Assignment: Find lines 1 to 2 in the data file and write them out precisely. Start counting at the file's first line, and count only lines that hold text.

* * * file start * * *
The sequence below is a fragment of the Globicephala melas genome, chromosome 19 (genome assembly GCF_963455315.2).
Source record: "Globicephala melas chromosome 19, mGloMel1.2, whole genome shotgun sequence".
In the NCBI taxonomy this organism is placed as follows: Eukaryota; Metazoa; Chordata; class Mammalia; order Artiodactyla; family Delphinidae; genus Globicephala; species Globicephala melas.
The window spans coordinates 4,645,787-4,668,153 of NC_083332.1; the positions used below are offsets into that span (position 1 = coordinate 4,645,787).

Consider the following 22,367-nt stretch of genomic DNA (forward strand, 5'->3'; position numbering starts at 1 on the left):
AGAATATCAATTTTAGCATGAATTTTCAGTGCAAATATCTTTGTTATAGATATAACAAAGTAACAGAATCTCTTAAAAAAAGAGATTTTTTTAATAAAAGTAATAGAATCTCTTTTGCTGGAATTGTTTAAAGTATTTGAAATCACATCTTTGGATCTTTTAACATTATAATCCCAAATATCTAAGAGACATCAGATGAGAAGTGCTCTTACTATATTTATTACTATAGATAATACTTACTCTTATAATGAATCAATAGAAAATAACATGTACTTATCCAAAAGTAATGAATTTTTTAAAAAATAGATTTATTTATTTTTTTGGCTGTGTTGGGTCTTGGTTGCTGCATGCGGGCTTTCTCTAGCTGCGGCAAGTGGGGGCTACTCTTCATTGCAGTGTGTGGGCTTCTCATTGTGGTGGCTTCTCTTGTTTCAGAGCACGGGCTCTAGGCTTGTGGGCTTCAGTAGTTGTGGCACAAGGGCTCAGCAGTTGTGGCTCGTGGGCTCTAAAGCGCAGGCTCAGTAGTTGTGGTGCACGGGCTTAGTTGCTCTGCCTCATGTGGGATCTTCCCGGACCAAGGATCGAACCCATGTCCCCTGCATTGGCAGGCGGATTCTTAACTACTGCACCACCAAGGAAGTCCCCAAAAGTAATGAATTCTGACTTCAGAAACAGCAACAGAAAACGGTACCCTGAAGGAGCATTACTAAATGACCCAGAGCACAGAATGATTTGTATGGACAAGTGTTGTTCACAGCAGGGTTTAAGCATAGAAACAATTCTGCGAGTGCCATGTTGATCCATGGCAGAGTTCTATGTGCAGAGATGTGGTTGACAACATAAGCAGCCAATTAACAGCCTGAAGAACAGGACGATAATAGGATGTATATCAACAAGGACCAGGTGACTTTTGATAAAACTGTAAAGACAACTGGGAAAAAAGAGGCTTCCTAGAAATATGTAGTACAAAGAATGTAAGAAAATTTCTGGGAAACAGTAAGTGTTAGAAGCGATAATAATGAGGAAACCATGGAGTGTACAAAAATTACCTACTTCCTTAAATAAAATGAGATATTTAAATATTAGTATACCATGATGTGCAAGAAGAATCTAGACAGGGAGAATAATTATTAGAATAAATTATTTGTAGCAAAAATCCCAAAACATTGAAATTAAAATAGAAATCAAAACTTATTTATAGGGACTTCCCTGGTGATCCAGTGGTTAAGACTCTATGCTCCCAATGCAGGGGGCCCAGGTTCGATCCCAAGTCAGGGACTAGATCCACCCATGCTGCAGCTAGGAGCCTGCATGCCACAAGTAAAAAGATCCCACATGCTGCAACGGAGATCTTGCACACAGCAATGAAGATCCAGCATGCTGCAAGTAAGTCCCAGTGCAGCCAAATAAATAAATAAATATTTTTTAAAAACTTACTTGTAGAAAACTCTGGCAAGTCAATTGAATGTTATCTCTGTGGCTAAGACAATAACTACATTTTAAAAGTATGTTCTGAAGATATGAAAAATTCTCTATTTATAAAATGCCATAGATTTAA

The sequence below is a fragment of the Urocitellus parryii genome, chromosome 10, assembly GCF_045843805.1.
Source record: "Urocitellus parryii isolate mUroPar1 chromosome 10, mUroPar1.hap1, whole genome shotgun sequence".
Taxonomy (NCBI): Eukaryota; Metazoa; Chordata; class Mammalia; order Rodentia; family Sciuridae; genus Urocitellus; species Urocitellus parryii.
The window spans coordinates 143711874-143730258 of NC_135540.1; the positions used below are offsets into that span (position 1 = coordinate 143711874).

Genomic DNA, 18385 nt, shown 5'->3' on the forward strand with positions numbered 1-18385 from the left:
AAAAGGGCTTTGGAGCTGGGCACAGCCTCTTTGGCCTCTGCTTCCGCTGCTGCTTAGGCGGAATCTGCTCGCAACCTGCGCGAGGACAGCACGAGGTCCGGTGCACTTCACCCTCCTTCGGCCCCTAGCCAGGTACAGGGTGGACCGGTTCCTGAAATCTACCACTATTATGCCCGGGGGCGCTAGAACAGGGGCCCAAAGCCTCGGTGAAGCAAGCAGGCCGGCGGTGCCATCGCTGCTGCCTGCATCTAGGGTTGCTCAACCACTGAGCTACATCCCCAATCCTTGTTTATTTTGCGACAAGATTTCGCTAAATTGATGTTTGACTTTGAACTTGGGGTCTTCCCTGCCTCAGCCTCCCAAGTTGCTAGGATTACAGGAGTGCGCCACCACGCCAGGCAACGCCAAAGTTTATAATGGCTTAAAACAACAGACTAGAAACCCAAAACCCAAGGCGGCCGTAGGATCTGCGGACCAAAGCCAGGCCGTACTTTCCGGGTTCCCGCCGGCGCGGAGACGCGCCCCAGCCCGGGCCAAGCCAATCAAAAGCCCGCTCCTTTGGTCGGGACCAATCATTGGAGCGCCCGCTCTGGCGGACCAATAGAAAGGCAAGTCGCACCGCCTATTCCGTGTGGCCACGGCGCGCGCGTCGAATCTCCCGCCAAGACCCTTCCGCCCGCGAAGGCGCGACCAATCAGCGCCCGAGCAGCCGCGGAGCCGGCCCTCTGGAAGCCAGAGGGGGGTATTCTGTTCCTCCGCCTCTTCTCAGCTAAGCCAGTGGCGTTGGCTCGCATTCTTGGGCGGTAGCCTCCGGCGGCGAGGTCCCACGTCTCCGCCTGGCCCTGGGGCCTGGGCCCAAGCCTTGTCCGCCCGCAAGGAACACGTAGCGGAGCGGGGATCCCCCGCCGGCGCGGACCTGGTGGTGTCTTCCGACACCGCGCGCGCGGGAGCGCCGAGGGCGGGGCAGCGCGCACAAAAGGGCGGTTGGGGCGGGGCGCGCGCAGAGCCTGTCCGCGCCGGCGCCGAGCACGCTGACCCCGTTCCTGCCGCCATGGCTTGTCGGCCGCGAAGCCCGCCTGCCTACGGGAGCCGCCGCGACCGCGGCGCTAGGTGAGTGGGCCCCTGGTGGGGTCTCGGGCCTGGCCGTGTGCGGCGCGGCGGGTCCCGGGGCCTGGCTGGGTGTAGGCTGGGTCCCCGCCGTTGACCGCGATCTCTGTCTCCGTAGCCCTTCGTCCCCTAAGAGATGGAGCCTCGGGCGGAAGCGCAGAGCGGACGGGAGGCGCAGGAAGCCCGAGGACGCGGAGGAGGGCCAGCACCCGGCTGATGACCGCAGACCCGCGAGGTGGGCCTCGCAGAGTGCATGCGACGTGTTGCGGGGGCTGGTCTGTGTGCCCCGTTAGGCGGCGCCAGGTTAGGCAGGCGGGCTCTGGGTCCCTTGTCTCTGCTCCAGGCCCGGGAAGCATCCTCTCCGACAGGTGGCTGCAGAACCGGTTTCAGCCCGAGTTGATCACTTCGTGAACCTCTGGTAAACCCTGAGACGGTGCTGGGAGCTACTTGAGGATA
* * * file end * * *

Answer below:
The sequence below is a fragment of the Globicephala melas genome, chromosome 19 (genome assembly GCF_963455315.2).
Source record: "Globicephala melas chromosome 19, mGloMel1.2, whole genome shotgun sequence".